Once I had been off the Prozac for a few months, I noticed that the world just seemed so colorful to me. When I say that it sounds positive, but it was really not a positive nor a negative thing. I just noticed that everything was more pronounced. My perceptions were more pronounced as well as my emotions. I also became a lot more aggressive and assertive in my personality. Aggression can be a sign of a lack of serotonin in the brain, which I don’t doubt was happening after so long of being on a drug that kept more serotonin in the brain. In my case, I also have petit mal seizure disorder, and researchers have found that those with a seizure disorder very often also have mental illnesses such as anxiety or depression due to abnormal brain activity. So in general, a tendency towards anxiety and obsessive thoughts was in my nature and not usually circumstantial.

My Brain’s Obsessiveness Kicks Back In

Many months later and after the aggression subsided, I felt myself balancing out a bit more chemically, but here is when I noticed a definite difference in my mind’s tendency towards obsessive thoughts. I would now easily obsess over things, and this was something that before the Prozac I didn’t notice nearly as much. I was now easily picking and prying things apart, not letting things go as easily, and investigating things thoroughly anytime I thought something was wrong with ANYthing. I was often blowing certain situations I viewed as threatening out of proportion a bit now, out of fear. I still do this, as I think it’s the natural way of my brain. However, I’m much more cognizant of it now and have tools for dealing with it, which gives me more control of it.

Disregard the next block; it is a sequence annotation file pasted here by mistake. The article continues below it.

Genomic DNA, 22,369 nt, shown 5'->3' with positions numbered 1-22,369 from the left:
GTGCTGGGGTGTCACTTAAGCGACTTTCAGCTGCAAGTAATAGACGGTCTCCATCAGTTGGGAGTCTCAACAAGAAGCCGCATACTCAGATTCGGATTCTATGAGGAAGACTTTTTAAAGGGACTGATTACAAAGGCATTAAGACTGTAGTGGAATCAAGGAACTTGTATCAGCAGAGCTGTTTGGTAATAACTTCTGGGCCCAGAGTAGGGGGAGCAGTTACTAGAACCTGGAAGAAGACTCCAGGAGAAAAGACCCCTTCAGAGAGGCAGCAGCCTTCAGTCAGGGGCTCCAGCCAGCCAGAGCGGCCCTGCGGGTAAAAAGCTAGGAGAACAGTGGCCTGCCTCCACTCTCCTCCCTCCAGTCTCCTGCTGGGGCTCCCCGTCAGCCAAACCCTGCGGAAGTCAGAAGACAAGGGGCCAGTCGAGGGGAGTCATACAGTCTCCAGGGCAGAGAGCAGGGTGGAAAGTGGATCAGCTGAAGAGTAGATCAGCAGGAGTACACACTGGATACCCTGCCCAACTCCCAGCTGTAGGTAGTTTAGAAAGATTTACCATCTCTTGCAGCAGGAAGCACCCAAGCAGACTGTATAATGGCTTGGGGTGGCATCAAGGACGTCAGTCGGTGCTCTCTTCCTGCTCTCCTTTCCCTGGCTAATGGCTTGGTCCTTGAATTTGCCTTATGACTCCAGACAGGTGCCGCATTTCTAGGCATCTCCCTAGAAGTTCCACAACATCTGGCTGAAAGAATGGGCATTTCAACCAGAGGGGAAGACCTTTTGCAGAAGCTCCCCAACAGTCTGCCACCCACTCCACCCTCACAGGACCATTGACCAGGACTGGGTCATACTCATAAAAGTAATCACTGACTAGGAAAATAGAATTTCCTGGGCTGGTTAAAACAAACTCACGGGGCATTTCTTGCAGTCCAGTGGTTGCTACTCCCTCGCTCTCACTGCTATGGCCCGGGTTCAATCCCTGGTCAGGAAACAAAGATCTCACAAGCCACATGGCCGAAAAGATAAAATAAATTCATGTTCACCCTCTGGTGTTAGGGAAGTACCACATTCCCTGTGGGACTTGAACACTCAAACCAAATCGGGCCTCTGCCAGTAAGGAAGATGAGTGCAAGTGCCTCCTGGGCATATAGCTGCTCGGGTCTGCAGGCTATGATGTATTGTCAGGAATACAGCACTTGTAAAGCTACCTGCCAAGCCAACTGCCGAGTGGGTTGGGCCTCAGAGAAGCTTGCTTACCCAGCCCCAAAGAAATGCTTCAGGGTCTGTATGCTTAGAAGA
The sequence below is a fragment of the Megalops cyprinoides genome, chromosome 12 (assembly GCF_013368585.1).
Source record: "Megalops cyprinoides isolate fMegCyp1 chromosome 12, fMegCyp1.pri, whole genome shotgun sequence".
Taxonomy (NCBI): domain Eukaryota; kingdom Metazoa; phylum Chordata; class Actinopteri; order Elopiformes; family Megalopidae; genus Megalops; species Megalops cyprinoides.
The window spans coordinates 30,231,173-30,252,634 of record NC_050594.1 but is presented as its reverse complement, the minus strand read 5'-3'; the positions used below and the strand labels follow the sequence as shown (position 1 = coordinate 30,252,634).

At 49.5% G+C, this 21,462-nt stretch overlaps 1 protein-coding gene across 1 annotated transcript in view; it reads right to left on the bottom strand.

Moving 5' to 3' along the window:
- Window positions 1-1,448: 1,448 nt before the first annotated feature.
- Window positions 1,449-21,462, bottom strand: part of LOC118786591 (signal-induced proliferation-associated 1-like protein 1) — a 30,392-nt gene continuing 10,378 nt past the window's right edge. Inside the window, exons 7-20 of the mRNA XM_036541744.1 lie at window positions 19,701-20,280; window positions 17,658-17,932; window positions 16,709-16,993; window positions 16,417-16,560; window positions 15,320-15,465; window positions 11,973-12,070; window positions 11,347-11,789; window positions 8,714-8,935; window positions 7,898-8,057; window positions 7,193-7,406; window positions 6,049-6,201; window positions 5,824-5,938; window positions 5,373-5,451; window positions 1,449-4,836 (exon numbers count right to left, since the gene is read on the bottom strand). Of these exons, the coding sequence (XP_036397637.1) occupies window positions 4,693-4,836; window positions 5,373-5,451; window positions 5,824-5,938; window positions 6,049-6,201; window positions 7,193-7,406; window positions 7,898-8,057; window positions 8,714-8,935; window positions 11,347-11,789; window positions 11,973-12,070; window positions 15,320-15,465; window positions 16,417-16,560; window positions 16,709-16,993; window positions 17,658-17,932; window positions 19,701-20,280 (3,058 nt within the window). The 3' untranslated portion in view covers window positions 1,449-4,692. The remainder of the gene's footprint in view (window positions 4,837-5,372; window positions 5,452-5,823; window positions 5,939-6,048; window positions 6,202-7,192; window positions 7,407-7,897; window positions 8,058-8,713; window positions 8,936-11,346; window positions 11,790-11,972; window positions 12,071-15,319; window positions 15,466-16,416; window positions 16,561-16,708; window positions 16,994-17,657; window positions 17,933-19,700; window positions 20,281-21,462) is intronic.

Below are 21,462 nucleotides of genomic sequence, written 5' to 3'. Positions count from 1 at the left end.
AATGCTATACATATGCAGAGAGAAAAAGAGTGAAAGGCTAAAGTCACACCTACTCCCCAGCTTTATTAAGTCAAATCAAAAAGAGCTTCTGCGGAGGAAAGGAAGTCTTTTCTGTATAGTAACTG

My memory is also sharper now. I FEEL much sharper. I noticed I felt so fuzzy while on Prozac in comparison. My brain was just dulled somehow, and I wouldn’t have realized this because it was so subtle, until I saw the difference in how I felt while being off of it. Additionally, I also just felt a general stability while having the Prozac in my system. It was like I was living within invisible walls and I had a buffer for my emotions and thoughts.

Prozac Dulled My Creativity

I realized that this very buffer that was keeping my emotions and thoughts stabilized, also stifled my imagination. I’ve always been a creative person, and this dulled my creativity. It dulled what I consider the part of me that I really feel at times makes me different, that comes up with unique ideas; the part of me where a little bit of genius might be able to shine through. It makes sense, though, right? The genius in me can also be my madness if put to use in a way that isn’t productive but rather goes after itself incessantly.

The crazy thing is that all of this was so subtle that it was nearly impossible to see while being on it. That’s why I’m writing this post – it took years of experience of being both on and off of it to really be able to feel and see the difference, and some people may not ever detect the difference if they aren’t listening or watching themselves closely enough.